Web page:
Tuesday, February 15, 2011
The Colossus of Maroussi
Through the past fifty years I have read and re-read Henry Miller’s, ‘The Colossus of Maroussi’ many times. It is the best travelogue I have ever read about Greece; the experience of Greece. Although inevitably dated - Miller wrote it after a visit to Greece in 1939 - no other writer has come near to interpreting to me anything of the perception I have, feel, of Greece’s unique, impalpable yet tantalizingly almost tangible, atmosphere. Presently re-reading the book for the nth time I came upon the following passage which is not only illustrative of Miller’s descriptive genius but also of the forces that drew me to Greece, and continue to hold me here.
“I had entered a new realm as a free man - everything had conjoined to make the experience unique and fructifying. Christ, I was happy with the full consciousness of being happy. It’s good to be just plain happy; but to understand that you are happy and to know why and how, in what way, because of what concatenation of events or circumstances, and still be happy, be happy in the being and knowing, well that is beyond happiness, that is bliss, and if you have any sense you ought to kill yourself on the spot and be done with it. And that’s how I was - except that I didn’t have the power or the courage to kill myself then and there. It was good, too, that I didn’t do myself in because there were even greater moments to come, something beyond bliss even, something which if anyone had tried to describe to me I would probably not have believed. I did not know then that I would one day stand at Mycenae, or at Phaestos or that I would wake up one morning and looking through a port hole see with my own eyes the place I had written about in a book but which I never knew existed nor that it bore the same name as the one I had given it in my imagination.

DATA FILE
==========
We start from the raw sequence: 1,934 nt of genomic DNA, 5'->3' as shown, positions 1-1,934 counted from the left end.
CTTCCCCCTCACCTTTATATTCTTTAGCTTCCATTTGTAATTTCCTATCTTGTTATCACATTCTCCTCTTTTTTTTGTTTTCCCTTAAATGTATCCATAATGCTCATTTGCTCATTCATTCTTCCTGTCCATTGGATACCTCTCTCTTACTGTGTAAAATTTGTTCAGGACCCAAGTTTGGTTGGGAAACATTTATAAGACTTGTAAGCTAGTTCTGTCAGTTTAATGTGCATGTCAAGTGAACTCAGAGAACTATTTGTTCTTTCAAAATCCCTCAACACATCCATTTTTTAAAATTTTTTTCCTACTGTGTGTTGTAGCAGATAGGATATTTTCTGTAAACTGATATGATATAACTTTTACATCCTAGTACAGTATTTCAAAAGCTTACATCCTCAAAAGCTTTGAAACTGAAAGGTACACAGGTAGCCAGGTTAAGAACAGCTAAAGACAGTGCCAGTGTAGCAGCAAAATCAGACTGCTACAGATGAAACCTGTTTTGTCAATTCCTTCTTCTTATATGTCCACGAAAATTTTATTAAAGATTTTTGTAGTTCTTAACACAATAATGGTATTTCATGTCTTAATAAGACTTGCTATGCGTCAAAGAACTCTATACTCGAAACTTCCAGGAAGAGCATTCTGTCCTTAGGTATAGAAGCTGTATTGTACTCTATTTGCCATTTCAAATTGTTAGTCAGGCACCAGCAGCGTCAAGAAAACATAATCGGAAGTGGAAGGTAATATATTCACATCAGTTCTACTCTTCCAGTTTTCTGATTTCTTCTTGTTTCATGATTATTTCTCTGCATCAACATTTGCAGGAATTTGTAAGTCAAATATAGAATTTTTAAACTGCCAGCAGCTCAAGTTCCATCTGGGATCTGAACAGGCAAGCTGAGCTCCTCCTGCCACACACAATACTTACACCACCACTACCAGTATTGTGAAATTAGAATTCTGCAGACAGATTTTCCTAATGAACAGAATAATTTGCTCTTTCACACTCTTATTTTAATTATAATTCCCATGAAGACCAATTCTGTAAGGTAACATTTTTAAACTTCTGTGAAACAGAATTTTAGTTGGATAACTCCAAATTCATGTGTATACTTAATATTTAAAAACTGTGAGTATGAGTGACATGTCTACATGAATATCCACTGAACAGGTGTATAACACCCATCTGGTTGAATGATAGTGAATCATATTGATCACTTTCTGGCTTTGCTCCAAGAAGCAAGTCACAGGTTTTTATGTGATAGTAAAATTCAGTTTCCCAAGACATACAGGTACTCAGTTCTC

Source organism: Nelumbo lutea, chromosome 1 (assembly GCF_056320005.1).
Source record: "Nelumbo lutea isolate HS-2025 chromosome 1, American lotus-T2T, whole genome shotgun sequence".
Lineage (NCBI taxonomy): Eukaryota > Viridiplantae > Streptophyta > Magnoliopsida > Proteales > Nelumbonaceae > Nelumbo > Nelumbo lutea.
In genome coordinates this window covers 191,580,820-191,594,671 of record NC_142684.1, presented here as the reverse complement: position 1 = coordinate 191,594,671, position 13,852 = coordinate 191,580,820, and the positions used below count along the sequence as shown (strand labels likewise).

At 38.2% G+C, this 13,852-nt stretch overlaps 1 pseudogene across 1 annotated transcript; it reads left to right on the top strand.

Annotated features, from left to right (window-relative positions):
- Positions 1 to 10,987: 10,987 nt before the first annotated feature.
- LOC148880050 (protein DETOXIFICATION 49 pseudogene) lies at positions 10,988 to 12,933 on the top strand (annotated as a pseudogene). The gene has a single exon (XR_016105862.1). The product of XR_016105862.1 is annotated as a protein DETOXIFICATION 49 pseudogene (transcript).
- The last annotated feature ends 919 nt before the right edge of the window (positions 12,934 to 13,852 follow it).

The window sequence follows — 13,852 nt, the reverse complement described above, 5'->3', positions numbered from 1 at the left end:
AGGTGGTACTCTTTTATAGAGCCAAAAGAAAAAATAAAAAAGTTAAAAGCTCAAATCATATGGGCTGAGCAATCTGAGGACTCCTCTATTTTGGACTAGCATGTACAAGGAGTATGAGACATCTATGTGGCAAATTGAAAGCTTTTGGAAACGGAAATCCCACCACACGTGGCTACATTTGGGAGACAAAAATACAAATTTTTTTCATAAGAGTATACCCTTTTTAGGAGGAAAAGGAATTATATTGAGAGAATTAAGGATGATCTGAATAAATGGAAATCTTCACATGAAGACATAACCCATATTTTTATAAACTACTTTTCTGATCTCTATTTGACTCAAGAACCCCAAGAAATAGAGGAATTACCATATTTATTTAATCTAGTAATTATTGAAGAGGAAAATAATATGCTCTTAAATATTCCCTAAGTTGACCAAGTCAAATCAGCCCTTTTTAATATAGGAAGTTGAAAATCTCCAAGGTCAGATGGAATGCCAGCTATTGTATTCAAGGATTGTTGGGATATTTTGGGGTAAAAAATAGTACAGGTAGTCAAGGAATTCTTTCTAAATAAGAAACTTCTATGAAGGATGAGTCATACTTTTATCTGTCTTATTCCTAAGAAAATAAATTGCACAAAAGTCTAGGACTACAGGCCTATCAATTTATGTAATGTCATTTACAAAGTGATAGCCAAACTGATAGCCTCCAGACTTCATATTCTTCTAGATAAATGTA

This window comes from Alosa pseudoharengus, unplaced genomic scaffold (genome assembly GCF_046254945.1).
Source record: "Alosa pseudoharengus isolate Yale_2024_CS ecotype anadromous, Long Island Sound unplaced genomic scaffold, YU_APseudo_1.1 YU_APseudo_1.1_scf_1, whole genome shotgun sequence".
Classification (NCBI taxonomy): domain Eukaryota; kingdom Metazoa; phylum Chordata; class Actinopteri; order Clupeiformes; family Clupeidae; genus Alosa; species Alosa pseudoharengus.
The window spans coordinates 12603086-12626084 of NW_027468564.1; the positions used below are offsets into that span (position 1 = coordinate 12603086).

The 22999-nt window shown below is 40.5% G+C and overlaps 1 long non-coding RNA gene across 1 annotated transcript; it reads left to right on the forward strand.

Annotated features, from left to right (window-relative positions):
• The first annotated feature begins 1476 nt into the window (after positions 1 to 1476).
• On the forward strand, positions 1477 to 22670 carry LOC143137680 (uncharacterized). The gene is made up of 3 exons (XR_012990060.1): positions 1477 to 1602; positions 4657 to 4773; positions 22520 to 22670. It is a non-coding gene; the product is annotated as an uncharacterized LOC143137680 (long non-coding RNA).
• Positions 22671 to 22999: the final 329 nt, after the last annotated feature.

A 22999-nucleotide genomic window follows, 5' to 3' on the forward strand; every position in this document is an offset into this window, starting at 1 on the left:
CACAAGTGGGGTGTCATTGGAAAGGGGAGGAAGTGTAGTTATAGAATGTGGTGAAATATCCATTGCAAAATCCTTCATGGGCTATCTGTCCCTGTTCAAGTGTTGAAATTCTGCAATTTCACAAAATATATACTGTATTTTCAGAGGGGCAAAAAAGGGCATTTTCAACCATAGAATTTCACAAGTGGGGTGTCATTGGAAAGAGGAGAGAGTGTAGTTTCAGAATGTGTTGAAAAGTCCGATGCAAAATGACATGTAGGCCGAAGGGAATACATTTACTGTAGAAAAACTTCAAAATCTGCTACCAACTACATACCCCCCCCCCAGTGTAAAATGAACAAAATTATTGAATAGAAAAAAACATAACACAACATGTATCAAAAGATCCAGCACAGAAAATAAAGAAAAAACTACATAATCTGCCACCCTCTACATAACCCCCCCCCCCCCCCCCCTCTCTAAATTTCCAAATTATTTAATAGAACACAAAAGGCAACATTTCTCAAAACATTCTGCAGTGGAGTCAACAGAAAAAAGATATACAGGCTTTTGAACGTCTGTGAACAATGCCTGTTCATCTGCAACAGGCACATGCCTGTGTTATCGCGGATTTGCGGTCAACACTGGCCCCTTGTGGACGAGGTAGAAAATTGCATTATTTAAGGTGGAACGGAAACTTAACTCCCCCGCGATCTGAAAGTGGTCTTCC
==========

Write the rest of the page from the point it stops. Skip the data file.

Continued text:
Marvelous things happen to one in Greece - marvelous good things which can happen to one nowhere else on earth. Somehow, almost as if He were nodding, Greece still remains under the protection of the Creator. Men may go about their puny, ineffectual bedevilment, even in Greece, but God’s magic is still at work and, no matter what the race of man may do or try to do, Greece is still a sacred precinct - and my belief is it will remain so until the end of time.”